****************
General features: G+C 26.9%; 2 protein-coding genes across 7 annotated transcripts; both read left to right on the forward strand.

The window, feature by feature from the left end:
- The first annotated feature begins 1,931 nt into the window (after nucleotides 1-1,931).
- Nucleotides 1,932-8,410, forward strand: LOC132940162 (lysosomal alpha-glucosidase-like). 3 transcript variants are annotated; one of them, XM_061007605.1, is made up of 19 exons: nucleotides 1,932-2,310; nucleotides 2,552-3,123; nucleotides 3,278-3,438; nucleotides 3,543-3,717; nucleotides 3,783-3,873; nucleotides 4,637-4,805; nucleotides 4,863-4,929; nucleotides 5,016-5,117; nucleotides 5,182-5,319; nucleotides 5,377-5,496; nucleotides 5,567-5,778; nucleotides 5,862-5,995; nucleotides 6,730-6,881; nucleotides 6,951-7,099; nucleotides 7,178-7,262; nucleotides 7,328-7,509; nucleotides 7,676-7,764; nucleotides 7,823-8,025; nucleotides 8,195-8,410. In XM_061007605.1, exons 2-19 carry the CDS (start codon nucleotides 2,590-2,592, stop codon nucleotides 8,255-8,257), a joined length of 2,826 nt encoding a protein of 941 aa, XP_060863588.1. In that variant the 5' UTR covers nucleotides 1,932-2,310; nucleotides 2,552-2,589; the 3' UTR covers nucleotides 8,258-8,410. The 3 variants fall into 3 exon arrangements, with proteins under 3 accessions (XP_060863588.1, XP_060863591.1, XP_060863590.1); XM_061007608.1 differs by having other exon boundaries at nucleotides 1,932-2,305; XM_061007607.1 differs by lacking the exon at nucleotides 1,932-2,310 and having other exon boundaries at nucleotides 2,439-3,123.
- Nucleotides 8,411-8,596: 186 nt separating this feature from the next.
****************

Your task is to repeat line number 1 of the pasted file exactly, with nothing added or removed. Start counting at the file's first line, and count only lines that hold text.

General features: G+C 26.9%; 2 protein-coding genes across 7 annotated transcripts; both read left to right on the forward strand.